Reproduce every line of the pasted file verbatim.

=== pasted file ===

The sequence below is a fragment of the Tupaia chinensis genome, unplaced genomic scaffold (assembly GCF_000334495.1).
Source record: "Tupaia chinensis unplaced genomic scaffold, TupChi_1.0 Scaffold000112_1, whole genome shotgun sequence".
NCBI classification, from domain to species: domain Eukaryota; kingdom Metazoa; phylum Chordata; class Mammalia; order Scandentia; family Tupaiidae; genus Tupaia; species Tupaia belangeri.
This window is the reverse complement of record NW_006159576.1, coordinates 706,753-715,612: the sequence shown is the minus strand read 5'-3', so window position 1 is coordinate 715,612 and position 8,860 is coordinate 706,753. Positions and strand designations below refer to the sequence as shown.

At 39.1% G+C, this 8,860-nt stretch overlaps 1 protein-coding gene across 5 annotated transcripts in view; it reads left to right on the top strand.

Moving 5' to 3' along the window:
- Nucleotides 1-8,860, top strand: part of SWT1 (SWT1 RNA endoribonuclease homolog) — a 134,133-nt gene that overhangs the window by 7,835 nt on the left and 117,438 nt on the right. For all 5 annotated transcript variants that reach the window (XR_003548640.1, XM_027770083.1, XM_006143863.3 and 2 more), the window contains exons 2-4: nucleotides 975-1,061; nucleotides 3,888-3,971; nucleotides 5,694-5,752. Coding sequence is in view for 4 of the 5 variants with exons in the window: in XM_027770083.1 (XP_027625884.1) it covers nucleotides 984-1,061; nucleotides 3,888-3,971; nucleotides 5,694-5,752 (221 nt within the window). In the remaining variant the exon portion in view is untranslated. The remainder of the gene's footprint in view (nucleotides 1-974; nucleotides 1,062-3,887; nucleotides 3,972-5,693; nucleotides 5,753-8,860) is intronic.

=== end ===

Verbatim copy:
The sequence below is a fragment of the Tupaia chinensis genome, unplaced genomic scaffold (assembly GCF_000334495.1).
Source record: "Tupaia chinensis unplaced genomic scaffold, TupChi_1.0 Scaffold000112_1, whole genome shotgun sequence".
NCBI classification, from domain to species: domain Eukaryota; kingdom Metazoa; phylum Chordata; class Mammalia; order Scandentia; family Tupaiidae; genus Tupaia; species Tupaia belangeri.
This window is the reverse complement of record NW_006159576.1, coordinates 706,753-715,612: the sequence shown is the minus strand read 5'-3', so window position 1 is coordinate 715,612 and position 8,860 is coordinate 706,753. Positions and strand designations below refer to the sequence as shown.

At 39.1% G+C, this 8,860-nt stretch overlaps 1 protein-coding gene across 5 annotated transcripts in view; it reads left to right on the top strand.

Moving 5' to 3' along the window:
- Nucleotides 1-8,860, top strand: part of SWT1 (SWT1 RNA endoribonuclease homolog) — a 134,133-nt gene that overhangs the window by 7,835 nt on the left and 117,438 nt on the right. For all 5 annotated transcript variants that reach the window (XR_003548640.1, XM_027770083.1, XM_006143863.3 and 2 more), the window contains exons 2-4: nucleotides 975-1,061; nucleotides 3,888-3,971; nucleotides 5,694-5,752. Coding sequence is in view for 4 of the 5 variants with exons in the window: in XM_027770083.1 (XP_027625884.1) it covers nucleotides 984-1,061; nucleotides 3,888-3,971; nucleotides 5,694-5,752 (221 nt within the window). In the remaining variant the exon portion in view is untranslated. The remainder of the gene's footprint in view (nucleotides 1-974; nucleotides 1,062-3,887; nucleotides 3,972-5,693; nucleotides 5,753-8,860) is intronic.